By all accounts, we can’t use this past season to judge Michigan winters and if we might be the type of hardy people who can endure life in the midwest. Perhaps you’ll need to touch base with me again next April to get my true feelings about Michigan.

But in the meantime, I’m grateful.

I’ve heard it said that the two most-repeated phrases in Scripture are “remember” and “fear not.” I know I can trust Jesus with my fears. I can trust Him with the big significant ones–like the fear I’m not a good enough mom to raise these boys, or the choices I’ve made are out of His will (whatever that means), or I’ll never be rid of my anxious and approval-seeking nature. But I can also trust him with my little fears…like a midwest winter.

I don’t have any hard-fought theological understanding of God’s sovereignty. On the one hand, would a big omnipotent God really care to change the weather forecast on my behalf?  Did He set the weather into motion millennia ago? Does He know and care for me so intimately that He’s involved with the minutest details of my life? Somehow, I believe He’s big enough and good enough that all of those things can be true, simultaneously. It’s a mystery, but I’m good with that.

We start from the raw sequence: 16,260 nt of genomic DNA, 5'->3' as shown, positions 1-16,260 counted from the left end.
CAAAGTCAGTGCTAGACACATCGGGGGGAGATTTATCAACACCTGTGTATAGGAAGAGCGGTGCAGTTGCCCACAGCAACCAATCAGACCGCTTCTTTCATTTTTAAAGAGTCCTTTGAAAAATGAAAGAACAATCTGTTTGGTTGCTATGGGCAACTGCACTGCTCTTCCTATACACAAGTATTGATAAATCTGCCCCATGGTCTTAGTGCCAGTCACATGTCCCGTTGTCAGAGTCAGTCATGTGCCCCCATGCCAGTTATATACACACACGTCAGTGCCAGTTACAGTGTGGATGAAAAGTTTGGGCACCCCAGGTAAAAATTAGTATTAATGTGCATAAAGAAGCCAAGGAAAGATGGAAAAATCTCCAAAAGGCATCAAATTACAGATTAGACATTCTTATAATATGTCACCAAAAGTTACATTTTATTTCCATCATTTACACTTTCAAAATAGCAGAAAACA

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Winter may have been mild, but it was still challenging, which had more to do with the condition of my heart than the weather forecast. I have been like Noah, sending out the dove, searching for proof of God’s promises after a hard time of transition and uncertainty. (Not that I’m comparing my cross-country move to an apocalyptic flood. Not exactly.)

It has seemed as though Jesus, in His kindness, sent me an olive branch. (It looked a lot like less than half of Michigan’s average annual snowfall.) It’s as though He looked down and gently said, “Fear not, Cornetts.”

Fear not the winter, fear not the snow. Fear not the ice, fear not the wind.

Fear not.

Fear not the new and the unlikely and the unexpected. Fear not the unfamiliar, fear not the change.

This week, temperatures hit the 70s. I know we are not out of the woods just yet; it’s been known to snow at the end of May around here. But on Friday, we played in the neighbor’s backyard again. I wore short sleeves to church on Sunday and didn’t bother to grab a sweater. I am remembering how it feels to walk barefoot around my home.